Nevertheless, as I have explained above, the FOI Act itself recognises the public interest in ensuring the openness and accountability of public bodies. Indeed, section 11(3) requires FOI bodies, in performing any functions under the Act, to have regard to, among other things, the need to achieve greater openness in the activities of FOI bodies and to promote adherence by them to the principle of transparency in government and public affairs.
The question I must consider, therefore, is whether the public interest in enhancing the openness and transparency of TUSLA in relation to its dealings with the applicant outweighs, on balance, the privacy rights of the individuals whose personal information would be disclosed by the release of the records at issue. In my view, it does not. In holding that view, I am cognisant of the fact that the information at issue is of an inherently private nature and of the fact that release of the information must essentially be regarded as release to the world at large. In the circumstances, I find that section 37(5)(a) does not apply.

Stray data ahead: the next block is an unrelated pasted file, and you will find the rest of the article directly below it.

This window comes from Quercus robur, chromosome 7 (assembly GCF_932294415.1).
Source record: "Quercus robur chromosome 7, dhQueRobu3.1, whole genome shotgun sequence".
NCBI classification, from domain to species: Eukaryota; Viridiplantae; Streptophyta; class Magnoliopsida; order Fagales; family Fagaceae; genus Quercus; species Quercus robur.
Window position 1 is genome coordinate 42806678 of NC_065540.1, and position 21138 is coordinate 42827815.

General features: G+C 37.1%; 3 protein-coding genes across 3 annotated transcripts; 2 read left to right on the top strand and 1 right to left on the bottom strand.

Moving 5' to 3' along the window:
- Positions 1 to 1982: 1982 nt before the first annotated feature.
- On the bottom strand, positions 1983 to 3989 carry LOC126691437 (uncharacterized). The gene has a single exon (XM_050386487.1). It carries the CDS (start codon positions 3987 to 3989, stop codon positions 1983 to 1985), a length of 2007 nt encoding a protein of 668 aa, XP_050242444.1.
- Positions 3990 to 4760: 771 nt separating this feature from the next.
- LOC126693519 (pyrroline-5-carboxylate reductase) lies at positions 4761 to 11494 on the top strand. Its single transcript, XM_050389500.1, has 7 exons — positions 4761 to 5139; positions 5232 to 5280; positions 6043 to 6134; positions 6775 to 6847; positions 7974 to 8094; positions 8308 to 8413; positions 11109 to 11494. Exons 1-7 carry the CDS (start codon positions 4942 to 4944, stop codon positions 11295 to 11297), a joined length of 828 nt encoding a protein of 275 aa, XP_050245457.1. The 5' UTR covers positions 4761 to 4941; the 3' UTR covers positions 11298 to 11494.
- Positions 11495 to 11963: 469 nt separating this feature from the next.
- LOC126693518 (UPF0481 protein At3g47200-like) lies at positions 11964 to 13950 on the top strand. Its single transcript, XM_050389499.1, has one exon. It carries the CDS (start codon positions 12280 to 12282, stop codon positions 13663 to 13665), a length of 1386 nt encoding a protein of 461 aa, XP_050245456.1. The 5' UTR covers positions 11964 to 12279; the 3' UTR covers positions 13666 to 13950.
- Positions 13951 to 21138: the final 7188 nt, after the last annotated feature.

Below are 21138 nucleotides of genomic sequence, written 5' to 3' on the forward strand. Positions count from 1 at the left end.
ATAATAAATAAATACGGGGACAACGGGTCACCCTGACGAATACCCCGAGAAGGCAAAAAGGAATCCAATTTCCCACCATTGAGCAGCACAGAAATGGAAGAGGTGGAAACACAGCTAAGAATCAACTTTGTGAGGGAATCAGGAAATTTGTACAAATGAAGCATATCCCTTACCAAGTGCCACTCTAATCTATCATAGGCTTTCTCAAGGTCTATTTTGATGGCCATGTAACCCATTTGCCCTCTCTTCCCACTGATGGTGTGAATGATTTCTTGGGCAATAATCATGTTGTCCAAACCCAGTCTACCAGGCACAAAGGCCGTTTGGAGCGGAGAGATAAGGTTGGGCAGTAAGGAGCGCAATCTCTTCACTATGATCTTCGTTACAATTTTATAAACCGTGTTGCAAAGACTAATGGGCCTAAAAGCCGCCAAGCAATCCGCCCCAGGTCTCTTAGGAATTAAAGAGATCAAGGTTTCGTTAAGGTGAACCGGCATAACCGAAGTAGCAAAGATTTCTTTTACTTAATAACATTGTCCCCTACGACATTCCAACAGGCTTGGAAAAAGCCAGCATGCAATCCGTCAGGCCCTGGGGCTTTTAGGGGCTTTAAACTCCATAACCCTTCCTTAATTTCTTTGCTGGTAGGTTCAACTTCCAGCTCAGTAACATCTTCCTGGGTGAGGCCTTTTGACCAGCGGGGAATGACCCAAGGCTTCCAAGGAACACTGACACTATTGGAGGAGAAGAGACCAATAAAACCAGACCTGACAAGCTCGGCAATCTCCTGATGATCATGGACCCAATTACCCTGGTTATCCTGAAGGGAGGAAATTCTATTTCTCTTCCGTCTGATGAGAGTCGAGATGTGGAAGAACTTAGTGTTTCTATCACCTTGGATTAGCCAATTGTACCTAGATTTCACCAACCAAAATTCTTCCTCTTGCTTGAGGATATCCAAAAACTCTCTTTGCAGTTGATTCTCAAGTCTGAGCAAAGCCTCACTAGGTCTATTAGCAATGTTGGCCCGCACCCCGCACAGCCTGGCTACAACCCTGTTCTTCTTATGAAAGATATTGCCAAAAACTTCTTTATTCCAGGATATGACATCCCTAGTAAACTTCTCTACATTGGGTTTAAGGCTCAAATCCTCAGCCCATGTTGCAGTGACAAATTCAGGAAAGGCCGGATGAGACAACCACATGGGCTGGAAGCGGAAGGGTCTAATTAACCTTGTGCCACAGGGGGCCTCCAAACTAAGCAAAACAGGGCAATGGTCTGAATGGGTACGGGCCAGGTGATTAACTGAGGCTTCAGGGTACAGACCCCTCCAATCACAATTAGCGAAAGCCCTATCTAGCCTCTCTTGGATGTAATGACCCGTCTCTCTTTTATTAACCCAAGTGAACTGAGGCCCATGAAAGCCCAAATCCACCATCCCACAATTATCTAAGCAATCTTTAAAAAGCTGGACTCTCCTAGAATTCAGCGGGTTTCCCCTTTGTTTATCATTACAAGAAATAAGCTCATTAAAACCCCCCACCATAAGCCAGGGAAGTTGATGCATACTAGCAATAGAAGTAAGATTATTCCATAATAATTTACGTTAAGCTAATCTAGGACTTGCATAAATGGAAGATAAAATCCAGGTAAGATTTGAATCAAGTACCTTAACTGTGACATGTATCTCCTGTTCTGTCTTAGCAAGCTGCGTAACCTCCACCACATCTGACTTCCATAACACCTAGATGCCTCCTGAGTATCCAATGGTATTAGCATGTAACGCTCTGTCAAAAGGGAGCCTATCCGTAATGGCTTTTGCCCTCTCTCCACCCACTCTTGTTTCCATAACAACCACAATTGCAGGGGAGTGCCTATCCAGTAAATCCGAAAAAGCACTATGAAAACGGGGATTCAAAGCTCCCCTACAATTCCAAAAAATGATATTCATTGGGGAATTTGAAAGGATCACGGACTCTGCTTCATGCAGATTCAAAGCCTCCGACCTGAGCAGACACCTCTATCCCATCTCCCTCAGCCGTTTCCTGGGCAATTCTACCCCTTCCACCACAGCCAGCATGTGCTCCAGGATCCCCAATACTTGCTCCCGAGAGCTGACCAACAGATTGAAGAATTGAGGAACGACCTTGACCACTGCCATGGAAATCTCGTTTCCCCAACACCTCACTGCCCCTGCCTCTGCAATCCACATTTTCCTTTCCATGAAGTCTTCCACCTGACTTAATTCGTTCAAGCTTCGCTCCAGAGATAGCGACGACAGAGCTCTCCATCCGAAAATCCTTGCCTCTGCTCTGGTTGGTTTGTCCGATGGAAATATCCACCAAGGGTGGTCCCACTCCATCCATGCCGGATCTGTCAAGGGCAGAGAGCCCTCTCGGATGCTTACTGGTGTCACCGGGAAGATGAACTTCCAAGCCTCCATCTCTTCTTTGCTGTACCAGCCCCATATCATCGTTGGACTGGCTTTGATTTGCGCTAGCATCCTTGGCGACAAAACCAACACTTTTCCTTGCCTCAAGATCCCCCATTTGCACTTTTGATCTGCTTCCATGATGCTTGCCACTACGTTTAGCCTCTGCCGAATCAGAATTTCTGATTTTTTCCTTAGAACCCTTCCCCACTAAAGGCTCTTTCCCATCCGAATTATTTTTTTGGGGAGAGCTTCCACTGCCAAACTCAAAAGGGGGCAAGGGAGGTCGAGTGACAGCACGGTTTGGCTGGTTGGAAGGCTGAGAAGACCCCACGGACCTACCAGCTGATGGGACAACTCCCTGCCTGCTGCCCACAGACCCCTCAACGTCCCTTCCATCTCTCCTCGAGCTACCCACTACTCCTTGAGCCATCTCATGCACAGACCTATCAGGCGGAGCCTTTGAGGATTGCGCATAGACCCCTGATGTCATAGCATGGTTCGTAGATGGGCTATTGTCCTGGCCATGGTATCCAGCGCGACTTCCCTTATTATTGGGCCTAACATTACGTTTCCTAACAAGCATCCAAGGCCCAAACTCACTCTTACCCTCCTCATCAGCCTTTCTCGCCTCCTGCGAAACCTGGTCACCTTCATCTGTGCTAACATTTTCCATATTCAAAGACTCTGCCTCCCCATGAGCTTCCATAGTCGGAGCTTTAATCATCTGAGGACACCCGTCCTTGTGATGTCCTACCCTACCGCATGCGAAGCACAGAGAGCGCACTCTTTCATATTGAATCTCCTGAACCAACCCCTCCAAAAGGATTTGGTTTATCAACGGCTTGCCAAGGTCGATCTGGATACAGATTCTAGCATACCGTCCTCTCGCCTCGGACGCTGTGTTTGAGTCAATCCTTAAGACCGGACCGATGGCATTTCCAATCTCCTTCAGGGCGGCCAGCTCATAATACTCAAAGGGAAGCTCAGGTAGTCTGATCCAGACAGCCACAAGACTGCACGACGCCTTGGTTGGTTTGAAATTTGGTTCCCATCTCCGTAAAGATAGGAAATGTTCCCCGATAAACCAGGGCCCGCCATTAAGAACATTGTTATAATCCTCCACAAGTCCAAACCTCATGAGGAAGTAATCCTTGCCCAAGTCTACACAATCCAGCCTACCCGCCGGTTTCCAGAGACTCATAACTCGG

In conclusion, I find that TUSLA was justified in refusing access to the records under section 37(1) of the FOI Act. As I have found Record 47 to be exempt under section 37(1), it is not necessary for me to consider whether it is also exempt under section 41(1)(a) of the FOI Act.
Having carried out a review under section 22(2) of the FOI Act, I affirm TUSLA's decision to refuse access to the records at issue under section 37(1) of the FOI Act.
Section 24 of the FOI Act sets out detailed provisions for an appeal to the High Court by a party to a review, or any other person affected by the decision. In summary, such an appeal, normally on a point of law, must be initiated not later than four weeks after notice of the decision was given to the person bringing the appeal.